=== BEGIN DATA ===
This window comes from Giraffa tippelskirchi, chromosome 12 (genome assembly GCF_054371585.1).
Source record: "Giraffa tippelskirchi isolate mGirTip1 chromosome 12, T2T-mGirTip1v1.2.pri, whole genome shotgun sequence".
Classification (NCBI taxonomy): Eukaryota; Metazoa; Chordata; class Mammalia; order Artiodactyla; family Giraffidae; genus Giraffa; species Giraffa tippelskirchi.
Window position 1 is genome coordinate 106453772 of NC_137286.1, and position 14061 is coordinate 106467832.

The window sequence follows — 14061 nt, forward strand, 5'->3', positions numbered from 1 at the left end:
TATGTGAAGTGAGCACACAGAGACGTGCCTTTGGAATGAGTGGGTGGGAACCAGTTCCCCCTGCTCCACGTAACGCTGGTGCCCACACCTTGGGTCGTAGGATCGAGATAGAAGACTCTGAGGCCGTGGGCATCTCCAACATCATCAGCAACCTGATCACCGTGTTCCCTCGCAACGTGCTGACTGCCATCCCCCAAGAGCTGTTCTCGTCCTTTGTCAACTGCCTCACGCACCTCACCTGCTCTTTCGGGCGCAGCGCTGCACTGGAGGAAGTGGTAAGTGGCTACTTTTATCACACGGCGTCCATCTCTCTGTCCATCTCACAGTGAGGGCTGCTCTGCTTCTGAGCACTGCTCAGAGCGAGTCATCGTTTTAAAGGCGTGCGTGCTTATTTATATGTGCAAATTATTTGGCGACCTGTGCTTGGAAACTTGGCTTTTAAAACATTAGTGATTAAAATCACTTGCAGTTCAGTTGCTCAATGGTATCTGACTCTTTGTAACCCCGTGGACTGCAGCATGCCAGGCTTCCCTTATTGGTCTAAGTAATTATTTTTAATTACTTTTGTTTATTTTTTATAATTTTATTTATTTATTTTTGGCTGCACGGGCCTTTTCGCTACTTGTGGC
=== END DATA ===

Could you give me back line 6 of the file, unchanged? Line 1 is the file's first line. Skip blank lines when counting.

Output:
TATGTGAAGTGAGCACACAGAGACGTGCCTTTGGAATGAGTGGGTGGGAACCAGTTCCCCCTGCTCCACGTAACGCTGGTGCCCACACCTTGGGTCGTAGGATCGAGATAGAAGACTCTGAGGCCGTGGGCATCTCCAACATCATCAGCAACCTGATCACCGTGTTCCCTCGCAACGTGCTGACTGCCATCCCCCAAGAGCTGTTCTCGTCCTTTGTCAACTGCCTCACGCACCTCACCTGCTCTTTCGGGCGCAGCGCTGCACTGGAGGAAGTGGTAAGTGGCTACTTTTATCACACGGCGTCCATCTCTCTGTCCATCTCACAGTGAGGGCTGCTCTGCTTCTGAGCACTGCTCAGAGCGAGTCATCGTTTTAAAGGCGTGCGTGCTTATTTATATGTGCAAATTATTTGGCGACCTGTGCTTGGAAACTTGGCTTTTAAAACATTAGTGATTAAAATCACTTGCAGTTCAGTTGCTCAATGGTATCTGACTCTTTGTAACCCCGTGGACTGCAGCATGCCAGGCTTCCCTTATTGGTCTAAGTAATTATTTTTAATTACTTTTGTTTATTTTTTATAATTTTATTTATTTATTTTTGGCTGCACGGGCCTTTTCGCTACTTGTGGC